Connecticut where he lived the remainder of his life and gained much
attention from that time.
Dancer Martha Graham used several of
his sculptures in her modern dance performances, and personnel at the
Museum of Modern Art in New York began purchasing pieces from him
including his first large-scale piece called Whale in 1937.
World War II when metal was scarce, he made mobiles and stabiles from
carved, painted wood, and in the early 1950s he added to his repertoire
wall pieces and mobiles that incorporated sound. Many federal
agencies and businesses commissioned works by him, and most major
American museums have his pieces in their collections.
in 1976 occurred coincidentally with a major retrospective of his work
at the Whitney Museum of American Art in New York.
Matthew Baigell, Dictionary of American Art
|This biography from the Archives of AskART:|
|CALDER IN BLOOM |
A walk in the park with the great American sculptor.
by PETER SCHJELDAHL
interviewer once asked Alexander Calder if he ever felt sad. "When I
think I might start to," he replied, "I fall asleep." On another
occasion, he spoke of the "big advantage" he had because of his
inclination to be "happy by nature." Calder, who died in 1976 at the
age of seventy-eight, in fine productive fettle almost to the end, made
many such remarks, which are certain to daunt ordinary maladjusted
Perhaps vengefully, some people persist in regarding
him as trivial, which he isn't. His work is often great, sometimes
O.K., and once in a while fairly bad, but it always operates at a high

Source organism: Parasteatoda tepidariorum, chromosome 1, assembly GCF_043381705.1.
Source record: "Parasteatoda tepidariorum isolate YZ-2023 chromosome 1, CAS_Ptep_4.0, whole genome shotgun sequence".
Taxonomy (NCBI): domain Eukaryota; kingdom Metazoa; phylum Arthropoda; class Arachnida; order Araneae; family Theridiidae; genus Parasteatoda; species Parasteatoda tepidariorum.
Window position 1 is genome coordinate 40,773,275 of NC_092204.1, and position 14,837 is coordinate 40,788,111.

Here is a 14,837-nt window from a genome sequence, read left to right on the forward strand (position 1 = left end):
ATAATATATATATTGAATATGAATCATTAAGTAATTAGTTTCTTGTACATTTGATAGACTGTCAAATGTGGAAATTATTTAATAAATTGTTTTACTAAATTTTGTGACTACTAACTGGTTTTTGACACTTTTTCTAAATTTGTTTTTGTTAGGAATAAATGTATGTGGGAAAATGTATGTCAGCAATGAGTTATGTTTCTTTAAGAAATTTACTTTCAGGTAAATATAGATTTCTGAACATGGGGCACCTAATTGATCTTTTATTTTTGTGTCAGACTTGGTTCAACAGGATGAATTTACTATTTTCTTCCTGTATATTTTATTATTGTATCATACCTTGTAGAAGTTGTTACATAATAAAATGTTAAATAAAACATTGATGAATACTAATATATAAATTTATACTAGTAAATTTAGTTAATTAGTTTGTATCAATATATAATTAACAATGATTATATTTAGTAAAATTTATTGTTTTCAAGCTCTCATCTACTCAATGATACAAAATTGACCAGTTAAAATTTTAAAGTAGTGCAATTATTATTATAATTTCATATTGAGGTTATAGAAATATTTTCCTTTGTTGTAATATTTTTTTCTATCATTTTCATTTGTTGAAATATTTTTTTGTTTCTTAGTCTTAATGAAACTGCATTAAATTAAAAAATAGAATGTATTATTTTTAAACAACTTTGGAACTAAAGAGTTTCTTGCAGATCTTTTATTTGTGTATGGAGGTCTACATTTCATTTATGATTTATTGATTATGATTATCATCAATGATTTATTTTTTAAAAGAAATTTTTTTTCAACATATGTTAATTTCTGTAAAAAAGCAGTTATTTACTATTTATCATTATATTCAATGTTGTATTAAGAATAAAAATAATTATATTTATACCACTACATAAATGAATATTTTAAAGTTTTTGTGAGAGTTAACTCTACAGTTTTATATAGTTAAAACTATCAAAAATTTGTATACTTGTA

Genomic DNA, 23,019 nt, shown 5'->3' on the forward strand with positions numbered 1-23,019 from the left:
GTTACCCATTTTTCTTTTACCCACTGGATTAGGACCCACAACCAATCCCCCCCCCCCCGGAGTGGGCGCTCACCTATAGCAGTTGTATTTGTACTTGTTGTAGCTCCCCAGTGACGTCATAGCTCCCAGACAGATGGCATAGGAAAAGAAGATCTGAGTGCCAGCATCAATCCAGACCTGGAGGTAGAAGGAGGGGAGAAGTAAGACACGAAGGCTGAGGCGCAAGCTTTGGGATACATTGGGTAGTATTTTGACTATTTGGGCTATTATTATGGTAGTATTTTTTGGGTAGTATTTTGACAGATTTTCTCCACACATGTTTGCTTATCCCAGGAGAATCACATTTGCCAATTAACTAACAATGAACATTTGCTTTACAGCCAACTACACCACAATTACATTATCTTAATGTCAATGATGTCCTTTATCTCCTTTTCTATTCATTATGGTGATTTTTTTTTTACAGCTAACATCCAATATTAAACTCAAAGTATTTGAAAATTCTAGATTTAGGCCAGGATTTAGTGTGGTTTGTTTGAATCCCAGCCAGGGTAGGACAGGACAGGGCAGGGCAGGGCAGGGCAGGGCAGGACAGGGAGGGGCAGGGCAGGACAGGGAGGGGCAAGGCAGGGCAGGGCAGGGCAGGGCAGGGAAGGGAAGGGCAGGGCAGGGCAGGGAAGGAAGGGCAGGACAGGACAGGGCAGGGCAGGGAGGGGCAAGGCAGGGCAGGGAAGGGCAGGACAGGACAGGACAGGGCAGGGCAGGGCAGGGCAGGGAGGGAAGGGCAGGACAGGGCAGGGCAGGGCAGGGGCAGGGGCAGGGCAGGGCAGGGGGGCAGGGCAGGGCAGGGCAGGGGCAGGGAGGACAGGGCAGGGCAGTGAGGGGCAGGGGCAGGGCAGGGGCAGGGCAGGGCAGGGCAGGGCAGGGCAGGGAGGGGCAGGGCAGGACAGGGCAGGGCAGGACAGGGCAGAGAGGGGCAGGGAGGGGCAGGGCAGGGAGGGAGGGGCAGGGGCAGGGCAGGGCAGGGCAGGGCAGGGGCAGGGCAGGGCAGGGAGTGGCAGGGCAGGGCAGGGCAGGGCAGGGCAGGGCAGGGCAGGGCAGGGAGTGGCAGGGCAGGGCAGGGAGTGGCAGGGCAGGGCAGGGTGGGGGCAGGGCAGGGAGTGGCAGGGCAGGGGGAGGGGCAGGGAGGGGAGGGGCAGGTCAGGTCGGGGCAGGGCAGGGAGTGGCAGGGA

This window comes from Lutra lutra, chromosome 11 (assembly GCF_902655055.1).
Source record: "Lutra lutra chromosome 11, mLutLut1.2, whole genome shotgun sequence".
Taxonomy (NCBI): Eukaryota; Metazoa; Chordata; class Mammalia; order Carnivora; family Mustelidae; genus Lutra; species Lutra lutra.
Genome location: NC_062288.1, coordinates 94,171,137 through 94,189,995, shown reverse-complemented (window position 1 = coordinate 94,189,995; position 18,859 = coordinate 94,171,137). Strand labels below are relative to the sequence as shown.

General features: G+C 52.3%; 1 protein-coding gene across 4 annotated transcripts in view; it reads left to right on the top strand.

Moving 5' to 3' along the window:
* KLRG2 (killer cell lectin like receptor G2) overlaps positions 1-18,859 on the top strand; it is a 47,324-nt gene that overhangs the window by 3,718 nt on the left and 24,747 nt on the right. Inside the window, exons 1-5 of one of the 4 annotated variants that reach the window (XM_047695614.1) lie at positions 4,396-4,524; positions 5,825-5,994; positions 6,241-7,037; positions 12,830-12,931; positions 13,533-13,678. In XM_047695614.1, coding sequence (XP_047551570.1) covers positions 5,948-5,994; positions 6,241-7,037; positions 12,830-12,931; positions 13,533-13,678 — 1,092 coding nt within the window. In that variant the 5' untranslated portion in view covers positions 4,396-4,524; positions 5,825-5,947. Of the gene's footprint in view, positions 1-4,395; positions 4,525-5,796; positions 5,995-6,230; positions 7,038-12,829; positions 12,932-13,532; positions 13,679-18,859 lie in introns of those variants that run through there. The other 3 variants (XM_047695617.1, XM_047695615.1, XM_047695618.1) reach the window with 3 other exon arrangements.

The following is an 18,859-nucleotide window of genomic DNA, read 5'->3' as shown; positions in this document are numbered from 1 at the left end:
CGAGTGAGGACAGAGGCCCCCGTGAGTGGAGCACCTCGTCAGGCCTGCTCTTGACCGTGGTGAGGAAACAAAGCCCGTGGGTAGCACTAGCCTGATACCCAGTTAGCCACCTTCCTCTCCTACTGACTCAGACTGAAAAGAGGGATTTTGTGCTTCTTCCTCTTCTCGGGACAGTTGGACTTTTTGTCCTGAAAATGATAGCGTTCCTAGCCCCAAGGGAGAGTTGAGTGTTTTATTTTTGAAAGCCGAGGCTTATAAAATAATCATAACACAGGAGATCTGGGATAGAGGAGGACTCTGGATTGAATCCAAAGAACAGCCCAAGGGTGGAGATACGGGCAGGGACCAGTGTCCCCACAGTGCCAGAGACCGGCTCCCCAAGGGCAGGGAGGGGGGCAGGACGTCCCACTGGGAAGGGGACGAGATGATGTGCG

level of formal and philosophical intelligence. It also wears well.
plangent insouciance of Calder's best work looks ever stronger and, in a
real way, more serious than most other canonical styles of the twentieth
century. (And the flat champagne of his failures comes across as a test
to see if we're paying attention.)
Above all, Calder was an
extraordinarily successful maker of public art in an age when the terms
"public" and "art" began to consort with each other like cats in a
sack. It's not quite that we love his costume jewelry for the world's
plazas. Better, we take it in stride as self-explanatory and all but
inevitable. A Calder doesn't set off the questions that abort so much
public art in our democracy: What is that? What is it doing there? When
will it go away?
A rangy outdoor and indoor exhibition, "Grand
Intuitions: Calder's Monumental Sculpture," curated by Alexander S. C.
Rower, a grandson of the artist, has just opened at the Storm King Art
Center, in Mountainville, New York; it will remain for three years.
The New Yorker, June, 2001
|Biography from GallArt.com:|